Salton Sea – Let it Dry Up
Last updated 10/7/2015 at 1:59pm
California’s Little Hoover Commission released its long-awaited Salton Sea report Thursday, Sept. 24, several months after it held a fact-finding hearing in Palm Desert about what to do with the Salton Sea. One of the recommendations made by the independent agency was to suggest that the Imperial Irrigation District let the lake dry up faster.
The Commission, investigates state government operations and makes recommendations to the state Legislature. In its report, the Imperial Irrigation District should consider selling some or all of its remaining mitigation water to the state’s largest water supplier, the Metropolitan Water District of Southern California. That sale alone would generate more than $120 million for Salton Sea restoration.
“There is more revenue available through this option than any other source currently available, except for an unknown amount of funding that potentially could be awarded to the Salton Sea Restoration Fund through Proposition 1,” the commission wrote, referring to the $7.5 billion water bond.
Imperial Irrigation District and Imperial County put forward a $3.15 billion proposal in July to cover a long-term restoration plan. $120 million wouldn’t cover that cost, however it could pay for smaller projects designed to cover parts of the lakebed with small pools, suppressing dust and providing habitats for local wildlife.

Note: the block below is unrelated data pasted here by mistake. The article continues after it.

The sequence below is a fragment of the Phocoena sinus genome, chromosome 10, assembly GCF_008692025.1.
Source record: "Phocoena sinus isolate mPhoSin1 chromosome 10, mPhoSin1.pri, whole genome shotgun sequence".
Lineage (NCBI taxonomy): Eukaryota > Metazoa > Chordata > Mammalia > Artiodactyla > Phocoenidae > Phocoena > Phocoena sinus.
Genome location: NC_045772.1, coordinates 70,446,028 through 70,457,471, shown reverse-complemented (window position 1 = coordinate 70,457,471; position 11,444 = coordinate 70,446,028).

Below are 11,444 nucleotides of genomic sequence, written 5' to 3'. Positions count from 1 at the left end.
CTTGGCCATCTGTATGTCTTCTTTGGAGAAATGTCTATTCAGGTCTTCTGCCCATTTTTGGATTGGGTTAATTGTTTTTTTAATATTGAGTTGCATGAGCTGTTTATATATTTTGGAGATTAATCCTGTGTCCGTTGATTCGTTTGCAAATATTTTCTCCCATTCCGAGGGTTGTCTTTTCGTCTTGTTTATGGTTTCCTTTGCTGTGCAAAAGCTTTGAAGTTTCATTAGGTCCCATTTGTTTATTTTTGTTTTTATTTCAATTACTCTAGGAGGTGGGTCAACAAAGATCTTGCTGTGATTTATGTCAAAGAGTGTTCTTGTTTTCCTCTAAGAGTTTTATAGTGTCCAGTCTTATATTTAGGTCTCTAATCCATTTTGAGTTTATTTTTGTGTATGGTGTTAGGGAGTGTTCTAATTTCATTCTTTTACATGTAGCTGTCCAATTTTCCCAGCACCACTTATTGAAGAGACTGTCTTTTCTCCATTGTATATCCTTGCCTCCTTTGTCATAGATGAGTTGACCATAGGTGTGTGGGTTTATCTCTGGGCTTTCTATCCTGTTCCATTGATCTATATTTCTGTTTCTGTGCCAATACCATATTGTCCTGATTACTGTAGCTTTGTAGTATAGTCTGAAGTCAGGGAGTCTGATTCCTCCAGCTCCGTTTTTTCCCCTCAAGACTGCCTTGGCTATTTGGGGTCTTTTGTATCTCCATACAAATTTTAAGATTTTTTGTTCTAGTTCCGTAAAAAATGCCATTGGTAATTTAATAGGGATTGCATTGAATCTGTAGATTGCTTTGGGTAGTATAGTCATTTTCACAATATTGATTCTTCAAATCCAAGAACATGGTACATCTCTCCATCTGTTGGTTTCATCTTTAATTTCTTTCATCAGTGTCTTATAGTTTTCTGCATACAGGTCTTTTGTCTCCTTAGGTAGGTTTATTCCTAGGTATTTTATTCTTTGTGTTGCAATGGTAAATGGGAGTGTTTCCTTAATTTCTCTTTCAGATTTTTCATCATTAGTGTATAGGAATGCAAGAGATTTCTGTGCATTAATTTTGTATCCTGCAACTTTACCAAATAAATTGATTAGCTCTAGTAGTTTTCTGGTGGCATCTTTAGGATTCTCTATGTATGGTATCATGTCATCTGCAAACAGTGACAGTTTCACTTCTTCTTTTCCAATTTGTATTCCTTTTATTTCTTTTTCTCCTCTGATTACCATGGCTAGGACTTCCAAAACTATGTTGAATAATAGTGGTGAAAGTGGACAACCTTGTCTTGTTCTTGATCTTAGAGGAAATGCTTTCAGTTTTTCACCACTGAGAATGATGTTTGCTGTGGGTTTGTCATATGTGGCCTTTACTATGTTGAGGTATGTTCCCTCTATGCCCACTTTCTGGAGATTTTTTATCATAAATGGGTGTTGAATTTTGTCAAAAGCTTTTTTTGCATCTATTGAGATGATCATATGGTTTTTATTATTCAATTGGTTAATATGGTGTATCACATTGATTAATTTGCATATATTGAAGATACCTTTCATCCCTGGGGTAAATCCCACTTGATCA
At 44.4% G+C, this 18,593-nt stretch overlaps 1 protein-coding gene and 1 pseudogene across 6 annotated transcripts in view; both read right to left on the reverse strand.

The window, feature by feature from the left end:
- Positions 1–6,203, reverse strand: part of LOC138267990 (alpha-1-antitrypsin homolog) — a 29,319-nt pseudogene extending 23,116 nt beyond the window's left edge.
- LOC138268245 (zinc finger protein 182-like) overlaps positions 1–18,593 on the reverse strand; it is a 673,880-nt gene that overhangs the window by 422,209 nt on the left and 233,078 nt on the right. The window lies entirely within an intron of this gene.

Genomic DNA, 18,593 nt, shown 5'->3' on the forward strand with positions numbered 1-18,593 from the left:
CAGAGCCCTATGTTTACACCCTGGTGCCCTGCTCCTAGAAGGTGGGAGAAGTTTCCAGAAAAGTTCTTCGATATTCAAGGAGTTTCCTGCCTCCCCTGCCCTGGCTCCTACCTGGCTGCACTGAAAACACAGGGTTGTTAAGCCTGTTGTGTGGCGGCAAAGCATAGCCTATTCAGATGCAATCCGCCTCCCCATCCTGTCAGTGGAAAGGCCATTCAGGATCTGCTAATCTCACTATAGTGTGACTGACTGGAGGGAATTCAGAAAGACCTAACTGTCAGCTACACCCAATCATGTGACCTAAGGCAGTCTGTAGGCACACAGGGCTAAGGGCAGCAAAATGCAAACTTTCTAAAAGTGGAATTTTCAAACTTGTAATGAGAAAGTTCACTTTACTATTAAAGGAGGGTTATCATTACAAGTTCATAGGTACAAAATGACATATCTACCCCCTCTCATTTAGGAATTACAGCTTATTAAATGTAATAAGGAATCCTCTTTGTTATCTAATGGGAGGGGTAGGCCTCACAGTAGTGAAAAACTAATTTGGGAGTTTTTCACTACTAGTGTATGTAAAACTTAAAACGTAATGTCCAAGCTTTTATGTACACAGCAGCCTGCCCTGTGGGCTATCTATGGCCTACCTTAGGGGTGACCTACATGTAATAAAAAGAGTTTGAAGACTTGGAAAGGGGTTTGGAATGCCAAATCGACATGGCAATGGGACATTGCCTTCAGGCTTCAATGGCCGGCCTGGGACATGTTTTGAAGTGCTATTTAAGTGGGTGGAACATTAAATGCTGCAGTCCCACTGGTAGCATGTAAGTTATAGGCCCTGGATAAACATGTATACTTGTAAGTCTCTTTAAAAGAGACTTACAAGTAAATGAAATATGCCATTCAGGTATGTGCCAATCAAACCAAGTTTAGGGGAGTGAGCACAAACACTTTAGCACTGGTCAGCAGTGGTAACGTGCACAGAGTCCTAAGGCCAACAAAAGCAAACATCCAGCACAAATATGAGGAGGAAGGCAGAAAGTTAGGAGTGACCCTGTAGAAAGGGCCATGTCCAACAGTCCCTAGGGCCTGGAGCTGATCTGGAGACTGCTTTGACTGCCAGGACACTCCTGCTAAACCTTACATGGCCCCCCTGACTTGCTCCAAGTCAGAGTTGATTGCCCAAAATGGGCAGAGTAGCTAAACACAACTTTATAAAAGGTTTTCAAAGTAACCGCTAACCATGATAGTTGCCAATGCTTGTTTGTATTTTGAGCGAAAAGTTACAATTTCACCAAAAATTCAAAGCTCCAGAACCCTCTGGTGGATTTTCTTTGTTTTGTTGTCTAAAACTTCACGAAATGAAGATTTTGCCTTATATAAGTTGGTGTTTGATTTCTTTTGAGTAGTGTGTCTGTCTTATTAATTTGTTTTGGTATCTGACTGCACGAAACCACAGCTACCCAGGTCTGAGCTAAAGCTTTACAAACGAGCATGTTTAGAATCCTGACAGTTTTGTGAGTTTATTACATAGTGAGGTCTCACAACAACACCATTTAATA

District general manager Kevin Kelley says he is sceptical state officials can get their act together quickly enough to make a water sale worthwhile. He said “We’ve just been through 13 years of lots of hand-wringing and not a lot of action” by the state government. Which is a concern as the Commission has raised the caution, that selling mitigation water to Metropolitan, causing the lake to dry up faster, would be dangerous. Imperial Irrigation District were called on to facilitate the sale only if “restoration projects can be immediately implemented” by state officials.
Funding isn’t the only obstacle facing the Salton Sea restoration. The commission addressed the proposal of piping in water from the Pacific Ocean or the Sea of Cortez. Although water experts have generally dismissed the theory as impractical and prohibitively expensive, the commission wrote “Local agencies have influential stakeholders who are opposed to any solution short of a return to the Salton Sea’s glory days.” noting opposition from those only satisfied if the lake is reformed to its former size and splendour.